Michael Whittaker

Editor at the magazine „World Snowboard Guide“


We headed out to Finland in February we decided to test out a pair of Lenz heated mitts, with temperatures hovering around -20 some days we wanted something practical that would keep our fingers warm in the coldest of conditions. Looking around the web we discovered that there was range of Lenz products that claimed to do just this.

Getting the Lenz heat gloves 3.0 in the post you could tell we were getting out hands on some serious kit, a hard luggage case surrounds the gloves so the internal working should survive even the toughest of journeys. Opening the case up we found a multitude of charges and adapters to cope with any country you might find yourself sliding through. Getting them out and charging them pre trip took about 5 hours which is not too bad given the claims that they would last a week on the slopes on a medium setting. Trying the gloves on we were impressed with the high quality leather palms, overall comfort and tough build. They were super warm as normal gloves but the addition of they also have three heat settings low, medium and high that can be operated by a push button really intrigued us. Having all this technology at hand was all well and good stood in the chalet but we need to know how this would stand up in practise. Particularly we needed to know how  the technology and the battery would stand up to a week of abuse in freezing Arctic conditions.

Our first test was to use the gloves on a general day on the slopes. Given a temperature of around -12 through the day we thought they coped really well, the medium heat setting kept our hand nice and toasty and at no point did we get cold. When the wind raised up on the chairlift we would normally be feeling the cold however a quick switch to high heat made our hands really warm, continued usage as this heat may even be too warm for some but to have the option there is a bonus. Another real test for snowboarders was how easy the bindings would be to fasten with these mitts rather than gloves we can safely say the gloves stayed on throughout the day and fastening bindings was no issue at all. Given how cold and dark it can get in Finland in February we were really impressed with how the kit had performed at this stage.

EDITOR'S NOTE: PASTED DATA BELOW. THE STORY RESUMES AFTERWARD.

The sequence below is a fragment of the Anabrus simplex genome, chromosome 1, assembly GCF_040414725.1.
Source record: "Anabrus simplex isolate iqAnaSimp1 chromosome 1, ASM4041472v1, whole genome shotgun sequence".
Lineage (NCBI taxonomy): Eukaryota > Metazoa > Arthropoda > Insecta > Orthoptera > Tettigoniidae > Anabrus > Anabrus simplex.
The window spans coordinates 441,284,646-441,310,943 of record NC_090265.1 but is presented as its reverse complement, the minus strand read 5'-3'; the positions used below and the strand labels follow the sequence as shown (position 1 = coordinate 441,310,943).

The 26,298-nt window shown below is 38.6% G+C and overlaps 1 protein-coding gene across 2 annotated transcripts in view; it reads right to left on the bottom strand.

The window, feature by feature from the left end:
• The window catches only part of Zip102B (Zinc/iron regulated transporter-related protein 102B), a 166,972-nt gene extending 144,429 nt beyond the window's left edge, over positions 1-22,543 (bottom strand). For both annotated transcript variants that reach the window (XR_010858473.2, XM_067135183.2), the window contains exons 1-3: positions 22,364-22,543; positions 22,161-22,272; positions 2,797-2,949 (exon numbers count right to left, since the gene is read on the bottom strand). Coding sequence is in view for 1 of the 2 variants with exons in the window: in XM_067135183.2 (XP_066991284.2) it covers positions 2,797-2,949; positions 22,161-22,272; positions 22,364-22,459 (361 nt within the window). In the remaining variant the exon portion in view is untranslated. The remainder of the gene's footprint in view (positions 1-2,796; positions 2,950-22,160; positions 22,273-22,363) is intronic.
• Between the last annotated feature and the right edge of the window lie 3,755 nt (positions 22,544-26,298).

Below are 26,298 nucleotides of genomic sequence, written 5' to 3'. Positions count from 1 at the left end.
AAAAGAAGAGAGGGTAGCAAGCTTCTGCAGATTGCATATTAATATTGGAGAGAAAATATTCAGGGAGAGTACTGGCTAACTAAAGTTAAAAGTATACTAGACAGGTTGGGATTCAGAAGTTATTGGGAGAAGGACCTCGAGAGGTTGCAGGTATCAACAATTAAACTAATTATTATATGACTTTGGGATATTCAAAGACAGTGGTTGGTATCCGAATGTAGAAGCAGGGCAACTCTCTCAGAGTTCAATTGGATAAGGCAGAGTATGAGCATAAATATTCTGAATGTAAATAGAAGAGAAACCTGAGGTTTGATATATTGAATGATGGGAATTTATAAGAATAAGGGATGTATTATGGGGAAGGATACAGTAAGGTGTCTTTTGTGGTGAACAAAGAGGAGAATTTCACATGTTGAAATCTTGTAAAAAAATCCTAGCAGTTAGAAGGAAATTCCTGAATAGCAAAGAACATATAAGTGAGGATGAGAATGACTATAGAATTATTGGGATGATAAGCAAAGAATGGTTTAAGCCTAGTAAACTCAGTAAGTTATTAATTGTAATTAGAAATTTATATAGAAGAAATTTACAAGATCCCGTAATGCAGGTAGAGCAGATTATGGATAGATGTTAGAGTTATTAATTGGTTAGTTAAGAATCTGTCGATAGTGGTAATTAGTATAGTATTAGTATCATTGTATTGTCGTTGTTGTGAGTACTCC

The second test we put the gloves through was to wear them on a 3 hour evening snowmobile safari through the remote arctic forests of Pyha in Finland. Given temperatures of around -20 and some frequent stops throughout the trip we were looking for something that could really keep out the cold.  Driving at around 50mphround the forest we can safely say our hands never got cold even on the medium setting, when we stopped throughout the tour the high setting really came in advantage as we were stood around listening to our guide.  Battery wise we charged the gloves only on the 5th night of the week and the supplied European charges worked a treat.  I thought this was pretty good given some heavy usage on the slopes, in the evenings and some pro longed usage in the backcountry where the gloves were on for long periods.

Overall we were really impressed with the Lenz Gloves firstly they had no issues dealing with the sharp edges of a snowboard they were clearly made of very tough material that we could see lasting many winters. They coped well with at all temperatures and in all conditions and the battery life was more than acceptable. Having tried the glove for a full week their is no chance I would hurry back to unheated gloves but for everyday riders these are probably a luxury item that would be nice to have. Bearing this in mind we think the gloves would be a great investment for those riding the coldest months of the season, back country riders or those hitting some of the coldest regions around the world. This is where they will really come into there own.

»more information

   < to the report of Max Götzfried   

   back to the overview   

   to the report of Sarah Lezito >